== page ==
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NAACP 'coming back home' to African American Heritage Corridor

NAACP 'coming back home' to African American Heritage Corridor

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The 106-year-old Buffalo branch of the NAACP is "coming back home," branch president Rev. Mark Blue said Tuesday of the organization's imminent relocation to a rehabilitated 19th century building in the Michigan Street African American Heritage Corridor.

"This is kind of like a dream come true," said Assembly Majority Leader Crystal Peoples-Stokes, who grew up on the East Side never knowing about the history of the corridor, including the start of the Niagara Movement, the precursor to the NAACP, or the role of the Underground Railroad at the Michigan Street Baptist Church.

"To see it come to a fruition now is just overwhelmingly exciting," Peoples-Stokes said.  

The nearly $6 million public-private project, headed by architect Steve Carmina and landlord Roger Trettel, includes what will be affordably priced apartments above the NAACP office. The apartments, to be known as the Nash Lofts, feature exposed brick, engineered hardwood floors, quartz countertops and stained plywood wainscoting.

The properties at 163 and 167 Broadway and 60 Nash St., at the southeast corner of Michigan Avenue and Broadway, were purchased at auction for $410,000 in September 2015. Construction on the 40,000-square-foot complex of buildings began in 2017.

Lt. Gov. Brian Benjamin, NAACP Buffalo Branch president Mark Blue and many dignitaries were on hand to celebrate the unveiling of the new NAACP headquarters and the Nash Lofts in Buffalo on Nov. 9, 2021.

Lt. Gov. Brian Benjamin praised the historical significance and livability of the project at a press preview Tuesday. The project received more than $1 million from Empire State Development, as well as contributions from the county and city.

"This is the home of where the NAACP started, which has been so important in the trajectory and the history of African Americans in this country," Benjamin said. "It will be able to continue this important work where there will be affordable homes for people and commercial redevelopment."

The project, being done in phases, was designed by the firm Carmina Wood Morris and will eventually offer 18 apartments and 11 parking spaces.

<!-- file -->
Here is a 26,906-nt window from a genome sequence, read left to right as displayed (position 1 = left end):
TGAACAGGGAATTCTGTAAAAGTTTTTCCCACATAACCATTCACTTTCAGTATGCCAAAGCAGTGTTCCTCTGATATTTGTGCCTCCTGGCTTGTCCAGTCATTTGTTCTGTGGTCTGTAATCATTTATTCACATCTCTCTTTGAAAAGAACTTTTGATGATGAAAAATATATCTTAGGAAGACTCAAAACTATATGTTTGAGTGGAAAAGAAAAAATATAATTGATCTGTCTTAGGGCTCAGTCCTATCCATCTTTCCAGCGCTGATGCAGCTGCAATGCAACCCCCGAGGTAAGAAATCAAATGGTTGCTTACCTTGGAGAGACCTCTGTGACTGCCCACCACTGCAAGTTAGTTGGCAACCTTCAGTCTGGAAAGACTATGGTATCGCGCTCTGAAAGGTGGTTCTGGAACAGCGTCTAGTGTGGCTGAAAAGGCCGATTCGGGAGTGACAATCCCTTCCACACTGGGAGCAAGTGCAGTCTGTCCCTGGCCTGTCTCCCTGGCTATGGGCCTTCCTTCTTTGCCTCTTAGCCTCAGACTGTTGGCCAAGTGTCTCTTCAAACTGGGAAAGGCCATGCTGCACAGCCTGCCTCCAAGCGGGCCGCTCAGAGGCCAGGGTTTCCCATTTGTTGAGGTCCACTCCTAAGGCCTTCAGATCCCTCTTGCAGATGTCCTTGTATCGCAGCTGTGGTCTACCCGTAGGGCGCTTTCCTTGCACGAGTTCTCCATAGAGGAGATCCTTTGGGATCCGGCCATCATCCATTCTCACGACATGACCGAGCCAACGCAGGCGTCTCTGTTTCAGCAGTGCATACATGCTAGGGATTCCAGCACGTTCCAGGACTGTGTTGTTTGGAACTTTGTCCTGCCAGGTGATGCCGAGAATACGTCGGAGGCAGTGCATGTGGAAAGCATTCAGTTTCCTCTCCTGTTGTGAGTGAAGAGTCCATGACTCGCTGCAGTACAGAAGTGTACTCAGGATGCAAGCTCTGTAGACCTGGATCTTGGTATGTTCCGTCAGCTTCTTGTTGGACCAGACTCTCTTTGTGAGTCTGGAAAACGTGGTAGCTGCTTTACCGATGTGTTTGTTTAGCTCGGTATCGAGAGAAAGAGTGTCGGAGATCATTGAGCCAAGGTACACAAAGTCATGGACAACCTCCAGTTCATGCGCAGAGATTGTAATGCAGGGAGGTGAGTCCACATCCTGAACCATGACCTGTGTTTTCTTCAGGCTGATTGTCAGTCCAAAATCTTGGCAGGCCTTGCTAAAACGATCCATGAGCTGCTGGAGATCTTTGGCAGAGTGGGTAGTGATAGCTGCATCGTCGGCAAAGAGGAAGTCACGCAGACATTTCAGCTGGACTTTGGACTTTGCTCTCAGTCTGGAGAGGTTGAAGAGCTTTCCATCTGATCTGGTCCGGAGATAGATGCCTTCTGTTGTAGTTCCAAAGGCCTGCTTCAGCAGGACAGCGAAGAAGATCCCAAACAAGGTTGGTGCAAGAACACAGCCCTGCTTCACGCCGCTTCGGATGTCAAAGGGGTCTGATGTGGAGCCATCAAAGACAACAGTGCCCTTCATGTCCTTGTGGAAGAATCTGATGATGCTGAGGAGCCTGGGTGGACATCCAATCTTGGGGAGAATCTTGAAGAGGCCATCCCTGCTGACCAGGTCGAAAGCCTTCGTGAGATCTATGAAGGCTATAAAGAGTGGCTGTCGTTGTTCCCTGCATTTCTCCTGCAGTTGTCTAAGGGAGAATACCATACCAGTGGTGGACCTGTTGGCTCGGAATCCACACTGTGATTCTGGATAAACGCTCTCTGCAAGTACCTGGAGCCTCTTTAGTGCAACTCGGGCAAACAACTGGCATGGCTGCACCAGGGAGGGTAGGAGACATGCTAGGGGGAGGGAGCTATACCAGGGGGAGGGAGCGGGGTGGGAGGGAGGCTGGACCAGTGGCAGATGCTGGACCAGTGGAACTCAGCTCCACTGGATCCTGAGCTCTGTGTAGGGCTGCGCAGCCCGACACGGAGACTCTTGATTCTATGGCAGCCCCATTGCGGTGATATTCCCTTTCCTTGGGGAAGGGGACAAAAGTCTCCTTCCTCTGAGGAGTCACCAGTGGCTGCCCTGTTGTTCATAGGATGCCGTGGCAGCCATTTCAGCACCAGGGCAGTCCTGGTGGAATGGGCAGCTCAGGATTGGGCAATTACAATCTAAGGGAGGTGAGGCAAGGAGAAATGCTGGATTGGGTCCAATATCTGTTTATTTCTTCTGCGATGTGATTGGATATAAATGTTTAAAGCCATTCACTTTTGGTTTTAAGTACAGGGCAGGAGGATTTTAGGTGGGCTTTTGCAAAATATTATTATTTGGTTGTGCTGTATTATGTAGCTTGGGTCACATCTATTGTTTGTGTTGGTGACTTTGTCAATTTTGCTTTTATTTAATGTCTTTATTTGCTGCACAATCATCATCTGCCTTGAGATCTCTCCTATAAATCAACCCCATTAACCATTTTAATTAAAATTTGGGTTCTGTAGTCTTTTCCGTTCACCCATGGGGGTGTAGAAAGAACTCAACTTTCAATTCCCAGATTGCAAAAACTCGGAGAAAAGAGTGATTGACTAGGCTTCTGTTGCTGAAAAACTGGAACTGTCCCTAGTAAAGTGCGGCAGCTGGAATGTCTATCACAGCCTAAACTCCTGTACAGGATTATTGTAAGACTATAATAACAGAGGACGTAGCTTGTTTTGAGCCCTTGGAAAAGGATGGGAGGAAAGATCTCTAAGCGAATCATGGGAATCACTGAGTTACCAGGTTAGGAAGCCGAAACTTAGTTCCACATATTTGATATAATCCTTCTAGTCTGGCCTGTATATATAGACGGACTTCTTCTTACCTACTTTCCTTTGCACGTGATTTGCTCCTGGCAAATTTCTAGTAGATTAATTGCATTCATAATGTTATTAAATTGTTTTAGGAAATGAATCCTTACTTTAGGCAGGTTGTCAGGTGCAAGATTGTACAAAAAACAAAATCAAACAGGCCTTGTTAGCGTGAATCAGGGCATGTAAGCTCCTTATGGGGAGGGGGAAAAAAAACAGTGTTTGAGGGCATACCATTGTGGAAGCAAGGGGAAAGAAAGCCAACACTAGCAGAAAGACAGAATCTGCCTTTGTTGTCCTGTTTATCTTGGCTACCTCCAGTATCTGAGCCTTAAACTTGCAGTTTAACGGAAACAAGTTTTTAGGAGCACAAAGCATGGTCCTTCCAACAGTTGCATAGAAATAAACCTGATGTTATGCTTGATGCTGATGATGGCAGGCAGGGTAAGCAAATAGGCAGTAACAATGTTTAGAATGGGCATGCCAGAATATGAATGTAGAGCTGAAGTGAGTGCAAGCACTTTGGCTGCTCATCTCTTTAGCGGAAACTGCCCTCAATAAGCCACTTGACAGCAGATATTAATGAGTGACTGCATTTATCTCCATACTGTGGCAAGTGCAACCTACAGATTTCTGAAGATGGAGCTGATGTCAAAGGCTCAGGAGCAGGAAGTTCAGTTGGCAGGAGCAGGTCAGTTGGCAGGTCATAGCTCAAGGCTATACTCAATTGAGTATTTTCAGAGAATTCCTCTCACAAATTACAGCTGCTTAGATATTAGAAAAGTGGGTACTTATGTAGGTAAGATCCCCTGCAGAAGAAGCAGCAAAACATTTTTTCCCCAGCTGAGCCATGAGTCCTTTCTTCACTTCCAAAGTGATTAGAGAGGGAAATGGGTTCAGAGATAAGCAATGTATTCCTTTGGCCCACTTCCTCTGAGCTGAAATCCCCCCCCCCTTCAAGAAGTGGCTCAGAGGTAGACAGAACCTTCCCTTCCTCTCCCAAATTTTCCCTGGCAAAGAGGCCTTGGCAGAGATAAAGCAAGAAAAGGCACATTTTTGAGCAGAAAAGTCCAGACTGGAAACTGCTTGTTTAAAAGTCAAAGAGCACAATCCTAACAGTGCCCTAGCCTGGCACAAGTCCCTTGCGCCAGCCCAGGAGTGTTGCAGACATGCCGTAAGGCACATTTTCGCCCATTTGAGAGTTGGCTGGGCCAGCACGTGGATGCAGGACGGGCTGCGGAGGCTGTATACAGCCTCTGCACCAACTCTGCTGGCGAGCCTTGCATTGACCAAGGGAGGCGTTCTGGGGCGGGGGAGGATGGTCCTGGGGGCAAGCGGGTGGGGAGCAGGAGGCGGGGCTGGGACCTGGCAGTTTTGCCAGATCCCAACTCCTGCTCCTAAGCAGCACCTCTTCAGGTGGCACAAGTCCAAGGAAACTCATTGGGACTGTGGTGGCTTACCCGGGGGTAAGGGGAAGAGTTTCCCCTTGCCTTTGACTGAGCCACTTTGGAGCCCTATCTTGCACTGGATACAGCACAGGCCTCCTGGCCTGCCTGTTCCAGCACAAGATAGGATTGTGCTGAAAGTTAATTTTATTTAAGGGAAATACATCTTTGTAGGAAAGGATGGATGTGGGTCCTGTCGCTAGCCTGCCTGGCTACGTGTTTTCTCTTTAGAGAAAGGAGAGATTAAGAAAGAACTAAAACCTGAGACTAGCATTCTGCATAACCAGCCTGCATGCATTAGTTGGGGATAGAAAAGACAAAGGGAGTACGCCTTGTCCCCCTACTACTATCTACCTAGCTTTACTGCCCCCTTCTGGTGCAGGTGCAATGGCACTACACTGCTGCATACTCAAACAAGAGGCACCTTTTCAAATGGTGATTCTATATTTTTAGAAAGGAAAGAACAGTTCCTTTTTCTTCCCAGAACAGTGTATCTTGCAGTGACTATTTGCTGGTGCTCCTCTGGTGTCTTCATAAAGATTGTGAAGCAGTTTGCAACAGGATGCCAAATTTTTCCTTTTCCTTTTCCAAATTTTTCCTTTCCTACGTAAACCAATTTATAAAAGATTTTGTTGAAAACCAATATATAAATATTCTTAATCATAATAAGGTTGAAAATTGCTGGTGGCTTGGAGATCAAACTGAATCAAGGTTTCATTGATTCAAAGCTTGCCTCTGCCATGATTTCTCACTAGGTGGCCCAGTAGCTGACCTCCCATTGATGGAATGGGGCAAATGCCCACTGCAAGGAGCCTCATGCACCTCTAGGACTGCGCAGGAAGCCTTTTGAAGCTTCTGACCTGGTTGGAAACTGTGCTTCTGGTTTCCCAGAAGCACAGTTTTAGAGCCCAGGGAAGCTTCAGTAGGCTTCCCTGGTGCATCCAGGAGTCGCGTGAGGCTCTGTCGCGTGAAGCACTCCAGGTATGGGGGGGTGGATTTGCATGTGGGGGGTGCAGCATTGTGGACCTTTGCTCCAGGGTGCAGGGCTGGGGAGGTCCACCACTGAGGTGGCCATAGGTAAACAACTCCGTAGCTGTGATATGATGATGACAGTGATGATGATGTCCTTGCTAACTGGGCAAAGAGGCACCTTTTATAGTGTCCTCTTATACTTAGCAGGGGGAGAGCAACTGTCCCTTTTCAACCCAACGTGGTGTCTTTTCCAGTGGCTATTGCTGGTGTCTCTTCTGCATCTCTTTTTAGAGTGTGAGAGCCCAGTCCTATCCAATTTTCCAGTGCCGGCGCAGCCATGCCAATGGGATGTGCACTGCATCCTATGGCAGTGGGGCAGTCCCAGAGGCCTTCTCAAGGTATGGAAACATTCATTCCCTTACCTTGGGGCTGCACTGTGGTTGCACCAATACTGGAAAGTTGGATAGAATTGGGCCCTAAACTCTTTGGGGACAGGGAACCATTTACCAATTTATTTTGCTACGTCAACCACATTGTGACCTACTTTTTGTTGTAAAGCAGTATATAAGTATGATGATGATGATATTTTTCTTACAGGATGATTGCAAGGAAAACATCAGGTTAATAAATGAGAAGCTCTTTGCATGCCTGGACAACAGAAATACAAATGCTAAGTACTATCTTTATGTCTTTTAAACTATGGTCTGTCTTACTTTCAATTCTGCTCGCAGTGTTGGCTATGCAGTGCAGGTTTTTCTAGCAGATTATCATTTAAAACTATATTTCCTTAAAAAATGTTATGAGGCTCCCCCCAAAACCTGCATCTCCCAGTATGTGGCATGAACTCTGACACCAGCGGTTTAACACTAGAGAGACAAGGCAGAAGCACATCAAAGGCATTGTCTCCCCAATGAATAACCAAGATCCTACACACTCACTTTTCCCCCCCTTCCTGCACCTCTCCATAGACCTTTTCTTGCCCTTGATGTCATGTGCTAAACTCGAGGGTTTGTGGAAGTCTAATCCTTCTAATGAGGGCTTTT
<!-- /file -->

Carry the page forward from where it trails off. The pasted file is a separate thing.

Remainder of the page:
"This project never happens and this property would probably have been bulldozed probably this year without the state and federal historic tax credits," Carmina said.

The corridor also includes the Nash House, the Colored Musicians Club, the Michigan Street Baptist Church and the future home of WUFO radio.

Audrey Clark, the corridor's program director, said they're all in the planning process and moving forward as scheduled. 

"It is exciting, and we do expect there will be construction in the other spaces soon," Clark said. 

The church, which opened its doors in 1845, is expected to be addressed first, with $1.3 million in improvements that include repairs to the foundation, stabilizing roof trusses and an addition.  

Mark Sommer covers preservation, development, the waterfront, culture and more. He's also a former arts editor at The News. 

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  • Updated

A prominent local architect-turned-developer has teamed up with another downtown real estate investor to acquire and redevelop a group of 19th-century buildings in downtown Buffalo. Steven J. Carmina, of Carmina Wood Morris P.C., joined with landlord Roger Trettel and other investors to outbid rival developer Rocco Termini for three adjacent properties at 163 and 167 Broadway and 60 Nash

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A pair of deteriorating historic buildings on the edge of downtown Buffalo will get a long-needed remake into a mixed-use complex in one of the first big projects linked to the Michigan Street African-American Heritage Corridor. A group of eight investors, led by prominent architect Steven J. Carmina, wants to spend $6 million to redevelop the 170-year-old Dellenbaugh block

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A year from now, a pair of dilapidated buildings that date back to the 1800s at Michigan Avenue and Broadway will house a new restaurant, the local chapter of the NAACP, offices and 18 apartments. The goal is to capitalize on and highlight their location at one of the gateways to downtown Buffalo, in the heart of the Michigan

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